This boom boosted the business and its reputation. Their continuing high rates of return for clients consolidated this reputation. Where Bridgewater succeeded was in innovating within the financial space. Things like inflation-indexed bonds, currency overlay, emerging market debt, and super long duration bonds all acted as strategies which separated Bridgewater from other similar institutions. And this all comes back to the principles… The personal principles of the entrepreneur Source Personal principles are instilled by an entrepreneur into their business whether they are aware of it or not.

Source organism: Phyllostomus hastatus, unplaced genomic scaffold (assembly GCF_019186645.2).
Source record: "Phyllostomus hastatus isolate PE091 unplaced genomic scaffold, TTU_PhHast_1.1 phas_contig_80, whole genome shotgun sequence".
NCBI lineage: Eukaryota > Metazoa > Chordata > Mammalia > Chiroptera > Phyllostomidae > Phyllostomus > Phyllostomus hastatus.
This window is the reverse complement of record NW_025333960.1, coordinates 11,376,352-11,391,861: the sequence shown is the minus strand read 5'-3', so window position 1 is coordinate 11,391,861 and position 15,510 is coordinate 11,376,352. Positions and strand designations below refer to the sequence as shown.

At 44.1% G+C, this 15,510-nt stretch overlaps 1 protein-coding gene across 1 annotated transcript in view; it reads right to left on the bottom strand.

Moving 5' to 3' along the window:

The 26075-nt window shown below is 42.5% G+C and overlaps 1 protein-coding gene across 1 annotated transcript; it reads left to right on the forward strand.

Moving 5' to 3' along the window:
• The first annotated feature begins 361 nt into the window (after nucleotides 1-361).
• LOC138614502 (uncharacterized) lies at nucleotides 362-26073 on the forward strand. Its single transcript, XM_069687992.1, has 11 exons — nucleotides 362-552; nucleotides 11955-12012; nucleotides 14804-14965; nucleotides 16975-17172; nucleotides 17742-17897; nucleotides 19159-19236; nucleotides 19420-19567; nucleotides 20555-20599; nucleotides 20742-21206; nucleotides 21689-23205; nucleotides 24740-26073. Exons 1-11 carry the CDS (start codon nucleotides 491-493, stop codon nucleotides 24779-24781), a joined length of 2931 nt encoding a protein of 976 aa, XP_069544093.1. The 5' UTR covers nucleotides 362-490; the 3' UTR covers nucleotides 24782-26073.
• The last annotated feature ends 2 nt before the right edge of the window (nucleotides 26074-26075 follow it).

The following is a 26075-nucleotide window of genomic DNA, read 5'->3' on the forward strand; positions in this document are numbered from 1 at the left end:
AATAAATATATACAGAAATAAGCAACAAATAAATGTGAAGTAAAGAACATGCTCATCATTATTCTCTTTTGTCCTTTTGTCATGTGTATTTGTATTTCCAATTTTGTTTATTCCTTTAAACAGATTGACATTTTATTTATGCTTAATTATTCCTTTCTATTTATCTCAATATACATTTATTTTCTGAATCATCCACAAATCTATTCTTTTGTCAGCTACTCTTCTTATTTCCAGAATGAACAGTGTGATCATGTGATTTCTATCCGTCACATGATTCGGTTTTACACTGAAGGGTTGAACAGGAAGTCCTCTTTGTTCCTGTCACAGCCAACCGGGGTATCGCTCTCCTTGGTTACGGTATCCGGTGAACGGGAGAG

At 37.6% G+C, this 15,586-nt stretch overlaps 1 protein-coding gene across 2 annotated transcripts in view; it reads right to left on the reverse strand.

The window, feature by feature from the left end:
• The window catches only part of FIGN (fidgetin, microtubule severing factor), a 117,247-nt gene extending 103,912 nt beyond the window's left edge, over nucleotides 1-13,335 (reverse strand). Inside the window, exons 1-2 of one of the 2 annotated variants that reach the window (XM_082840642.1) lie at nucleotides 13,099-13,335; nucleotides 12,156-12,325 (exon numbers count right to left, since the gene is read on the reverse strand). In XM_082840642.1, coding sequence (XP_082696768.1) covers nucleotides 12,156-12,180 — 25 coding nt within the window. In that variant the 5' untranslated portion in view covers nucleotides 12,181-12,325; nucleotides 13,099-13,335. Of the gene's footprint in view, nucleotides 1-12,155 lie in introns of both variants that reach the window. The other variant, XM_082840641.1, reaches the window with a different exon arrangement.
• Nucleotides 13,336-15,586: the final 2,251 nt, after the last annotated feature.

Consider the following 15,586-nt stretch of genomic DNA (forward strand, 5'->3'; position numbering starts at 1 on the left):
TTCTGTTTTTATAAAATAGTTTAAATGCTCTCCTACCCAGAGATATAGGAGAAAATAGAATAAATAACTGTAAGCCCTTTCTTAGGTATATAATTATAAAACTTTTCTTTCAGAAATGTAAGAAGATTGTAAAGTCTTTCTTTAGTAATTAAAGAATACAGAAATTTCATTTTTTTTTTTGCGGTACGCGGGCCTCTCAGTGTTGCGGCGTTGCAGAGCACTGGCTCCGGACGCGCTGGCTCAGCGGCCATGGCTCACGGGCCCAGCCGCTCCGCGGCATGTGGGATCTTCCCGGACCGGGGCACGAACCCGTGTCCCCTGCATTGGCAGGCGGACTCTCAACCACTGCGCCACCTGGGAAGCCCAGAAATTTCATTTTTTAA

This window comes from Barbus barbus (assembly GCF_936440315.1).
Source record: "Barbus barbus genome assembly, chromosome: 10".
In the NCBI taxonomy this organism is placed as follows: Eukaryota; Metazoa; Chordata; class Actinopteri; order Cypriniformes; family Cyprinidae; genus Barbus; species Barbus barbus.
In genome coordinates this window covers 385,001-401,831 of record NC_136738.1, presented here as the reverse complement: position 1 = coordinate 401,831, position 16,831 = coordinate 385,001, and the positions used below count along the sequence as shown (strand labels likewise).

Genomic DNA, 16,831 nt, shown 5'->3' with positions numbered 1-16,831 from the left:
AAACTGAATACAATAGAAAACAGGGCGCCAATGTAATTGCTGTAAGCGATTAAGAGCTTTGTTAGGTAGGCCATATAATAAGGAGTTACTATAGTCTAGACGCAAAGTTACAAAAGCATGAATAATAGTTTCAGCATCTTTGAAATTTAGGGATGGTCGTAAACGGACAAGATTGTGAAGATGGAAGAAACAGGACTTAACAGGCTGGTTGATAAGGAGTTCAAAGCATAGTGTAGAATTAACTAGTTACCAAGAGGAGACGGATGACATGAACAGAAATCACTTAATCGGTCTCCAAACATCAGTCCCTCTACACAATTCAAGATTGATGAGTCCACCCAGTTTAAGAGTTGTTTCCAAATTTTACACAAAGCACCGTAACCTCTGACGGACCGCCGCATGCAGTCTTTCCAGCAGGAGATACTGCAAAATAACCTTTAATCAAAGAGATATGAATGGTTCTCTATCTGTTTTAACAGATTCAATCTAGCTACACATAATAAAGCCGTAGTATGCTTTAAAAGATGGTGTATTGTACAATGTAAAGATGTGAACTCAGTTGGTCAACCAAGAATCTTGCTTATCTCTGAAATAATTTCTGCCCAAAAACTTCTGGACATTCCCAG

Understanding your own motivations allows you to critically analyze your own approaches and tinker with them so that you decide how your organization will operate. Like anything else in running a business, planning and preparation is key. All activities are guided by principles — spoken or unspoken — so knowing this and enacting this will lay the foundations for all your operations. For Dalio, the principles you build your business on are like the initial premises upon which we construct grand arguments. So the Fed convened the bailout, it didn't do the bailout. And that's an important distinction. And in fact, you know, they would not have done the bailout.